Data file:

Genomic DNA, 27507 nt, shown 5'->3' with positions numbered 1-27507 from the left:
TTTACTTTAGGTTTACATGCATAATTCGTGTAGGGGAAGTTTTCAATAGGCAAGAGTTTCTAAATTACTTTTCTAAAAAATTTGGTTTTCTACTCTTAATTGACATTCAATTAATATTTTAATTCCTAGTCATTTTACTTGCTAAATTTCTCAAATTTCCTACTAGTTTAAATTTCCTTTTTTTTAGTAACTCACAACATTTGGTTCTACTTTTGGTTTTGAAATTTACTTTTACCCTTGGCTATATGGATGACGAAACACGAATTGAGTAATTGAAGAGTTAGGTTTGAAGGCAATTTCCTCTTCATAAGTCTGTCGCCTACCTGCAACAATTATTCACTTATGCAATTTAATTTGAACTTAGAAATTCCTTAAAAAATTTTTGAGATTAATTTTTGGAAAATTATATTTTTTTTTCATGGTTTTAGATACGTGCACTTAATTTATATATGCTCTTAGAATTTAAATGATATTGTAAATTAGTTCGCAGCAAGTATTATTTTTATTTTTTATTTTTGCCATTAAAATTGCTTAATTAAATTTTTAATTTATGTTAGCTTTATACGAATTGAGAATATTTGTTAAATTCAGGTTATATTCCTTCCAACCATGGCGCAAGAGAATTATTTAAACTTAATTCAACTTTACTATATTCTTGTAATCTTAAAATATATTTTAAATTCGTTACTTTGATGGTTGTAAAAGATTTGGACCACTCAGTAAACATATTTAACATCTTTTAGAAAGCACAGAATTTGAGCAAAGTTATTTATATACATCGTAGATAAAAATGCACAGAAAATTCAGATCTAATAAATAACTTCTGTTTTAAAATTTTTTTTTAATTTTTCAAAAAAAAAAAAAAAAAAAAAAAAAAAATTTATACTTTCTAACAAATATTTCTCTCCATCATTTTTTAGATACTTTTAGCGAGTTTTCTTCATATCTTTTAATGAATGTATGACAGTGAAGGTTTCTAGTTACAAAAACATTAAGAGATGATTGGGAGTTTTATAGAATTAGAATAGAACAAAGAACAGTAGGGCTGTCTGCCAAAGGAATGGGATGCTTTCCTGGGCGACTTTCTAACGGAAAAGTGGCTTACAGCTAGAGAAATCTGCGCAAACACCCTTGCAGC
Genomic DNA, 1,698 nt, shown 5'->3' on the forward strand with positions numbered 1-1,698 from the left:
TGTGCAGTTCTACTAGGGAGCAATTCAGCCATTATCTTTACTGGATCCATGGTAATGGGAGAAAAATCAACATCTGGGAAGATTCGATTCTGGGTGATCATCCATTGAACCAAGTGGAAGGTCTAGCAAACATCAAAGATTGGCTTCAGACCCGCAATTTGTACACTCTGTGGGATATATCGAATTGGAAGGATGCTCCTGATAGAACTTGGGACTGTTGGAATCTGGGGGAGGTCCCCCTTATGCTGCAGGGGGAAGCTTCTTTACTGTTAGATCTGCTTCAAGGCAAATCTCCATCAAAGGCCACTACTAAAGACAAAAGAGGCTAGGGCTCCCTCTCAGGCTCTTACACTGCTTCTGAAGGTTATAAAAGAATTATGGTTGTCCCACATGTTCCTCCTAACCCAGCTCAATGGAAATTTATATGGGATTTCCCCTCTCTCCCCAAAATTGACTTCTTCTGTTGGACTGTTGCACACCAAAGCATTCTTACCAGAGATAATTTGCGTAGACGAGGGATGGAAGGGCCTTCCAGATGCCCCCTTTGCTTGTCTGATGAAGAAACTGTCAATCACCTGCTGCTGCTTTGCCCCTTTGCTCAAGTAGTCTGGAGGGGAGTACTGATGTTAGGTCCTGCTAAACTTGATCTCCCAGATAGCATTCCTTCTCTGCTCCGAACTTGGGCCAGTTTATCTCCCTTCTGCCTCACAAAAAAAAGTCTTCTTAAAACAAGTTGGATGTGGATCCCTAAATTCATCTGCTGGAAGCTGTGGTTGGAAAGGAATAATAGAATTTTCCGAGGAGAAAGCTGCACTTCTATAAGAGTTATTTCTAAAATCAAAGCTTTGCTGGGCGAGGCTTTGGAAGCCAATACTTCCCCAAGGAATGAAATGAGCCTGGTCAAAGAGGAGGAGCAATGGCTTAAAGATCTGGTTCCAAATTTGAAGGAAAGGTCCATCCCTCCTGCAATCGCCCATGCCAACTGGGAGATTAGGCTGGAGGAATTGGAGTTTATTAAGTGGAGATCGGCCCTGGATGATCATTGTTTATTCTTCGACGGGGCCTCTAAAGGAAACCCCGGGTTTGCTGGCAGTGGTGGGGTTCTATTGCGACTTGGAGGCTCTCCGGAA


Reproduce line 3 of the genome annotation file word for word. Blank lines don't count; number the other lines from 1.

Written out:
Genomic DNA, 1,698 nt, shown 5'->3' on the forward strand with positions numbered 1-1,698 from the left: